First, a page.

If you’ve read your insurance policy, or worse, found yourself in an accident that wasn’t your fault, you may have heard of subrogation. But what does it mean? Legally speaking, subrogation is when one party is allowed to take on the rights of another party. When it comes to car insurance, subrogation is when your insurance company pays for your damages or bills after an accident, then attempts to get reimbursed by the other driver’s insurance. This is convenient for you because you don’t have to wait to pay your bills, and you do not have the hassle of trying to recover those expenses from the other driver. Instead, the insurance company will do it for you. But if you file a personal injury lawsuit, you should understand how subrogation will impact your settlement.

How Does Subrogation Work?

As explained above, subrogation allows your insurance company to recoup expenses they have paid to you for an accident that wasn’t your fault. They will pursue these expenses from the at-fault party. You may even receive your deductible back if your insurance company is able to collect the full amount. Although your insurance will inform you that they are seeking subrogation, there isn’t much required of you because this process usually occurs behind the scenes. Not every accident will be eligible for subrogation, even if the other driver was at fault. It depends on the details of your accident and the local laws.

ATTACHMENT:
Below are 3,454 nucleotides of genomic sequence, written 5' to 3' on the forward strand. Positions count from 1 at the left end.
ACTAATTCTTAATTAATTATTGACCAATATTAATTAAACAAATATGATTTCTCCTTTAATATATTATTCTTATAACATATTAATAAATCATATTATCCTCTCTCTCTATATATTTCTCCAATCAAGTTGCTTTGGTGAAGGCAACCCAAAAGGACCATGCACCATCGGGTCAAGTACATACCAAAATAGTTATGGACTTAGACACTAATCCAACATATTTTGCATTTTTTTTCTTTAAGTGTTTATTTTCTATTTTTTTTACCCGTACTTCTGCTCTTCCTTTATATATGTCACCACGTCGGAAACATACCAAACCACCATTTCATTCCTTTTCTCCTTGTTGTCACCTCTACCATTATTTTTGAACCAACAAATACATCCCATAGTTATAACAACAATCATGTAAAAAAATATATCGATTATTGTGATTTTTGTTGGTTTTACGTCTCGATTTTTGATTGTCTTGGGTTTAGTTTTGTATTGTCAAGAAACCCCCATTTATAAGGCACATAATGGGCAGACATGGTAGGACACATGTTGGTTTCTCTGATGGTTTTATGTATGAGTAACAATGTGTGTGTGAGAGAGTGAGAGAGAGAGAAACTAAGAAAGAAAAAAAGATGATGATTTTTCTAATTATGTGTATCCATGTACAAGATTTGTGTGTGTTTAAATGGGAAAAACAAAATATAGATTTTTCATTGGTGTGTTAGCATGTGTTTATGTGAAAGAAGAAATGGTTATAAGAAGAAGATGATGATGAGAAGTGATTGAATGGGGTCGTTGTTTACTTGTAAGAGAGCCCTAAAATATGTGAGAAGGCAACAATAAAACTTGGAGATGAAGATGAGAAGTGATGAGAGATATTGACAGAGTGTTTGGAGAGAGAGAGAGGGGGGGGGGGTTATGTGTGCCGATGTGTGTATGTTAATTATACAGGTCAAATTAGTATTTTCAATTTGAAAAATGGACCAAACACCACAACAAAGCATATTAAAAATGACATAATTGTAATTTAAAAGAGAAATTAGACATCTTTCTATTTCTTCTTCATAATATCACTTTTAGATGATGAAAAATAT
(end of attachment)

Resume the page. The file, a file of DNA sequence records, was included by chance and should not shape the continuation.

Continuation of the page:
What is a Waiver of Subrogation?

Sometimes an at-fault driver wishes to settle a case directly with you without involving your insurance company. In these cases, they may ask you to sign a waiver of subrogation. A waiver of subrogation essentially removes the rights of your insurance company to seek compensation on your behalf. This is generally not recommended without discussing it with your insurance company first because it prevents them from helping you if something goes wrong with your settlement. Some policies actually have clauses specifically disallowing you from signing a waiver of subrogation. If you do so, it is a breach of contract, and you can lose your coverage.

Can Subrogation Impact My Settlement Amount if I File a Personal Injury Claim?

Subrogation can potentially decrease the amount of your personal injury settlement because you will likely have to reimburse your insurance for the money they paid for repairs and medical bills while you were waiting for your case to be completed. For example, say you were involved in a car accident where another driver was at fault, and your car sustained $5000 worth of damages, and you had a $10,000 medical bill. Under subrogation, your insurance would pay $15,000 to settle those expenses, intending to recover that amount from the at-fault driver’s insurance. If you then successfully sued that driver for damages and were awarded $25,000, you would have to pay your insurance $15,000 of that to cover the amount they had already paid. This significantly shrinks the total amount you will receive from the settlement. However, in some places, there are caps on how much of your damages your insurance can collect. Because subrogation can complicate a personal injury claim, it is key to work with a lawyer who has experience with car accident litigation. They can explain how subrogation impacts you and work with both insurances to achieve a satisfactory outcome.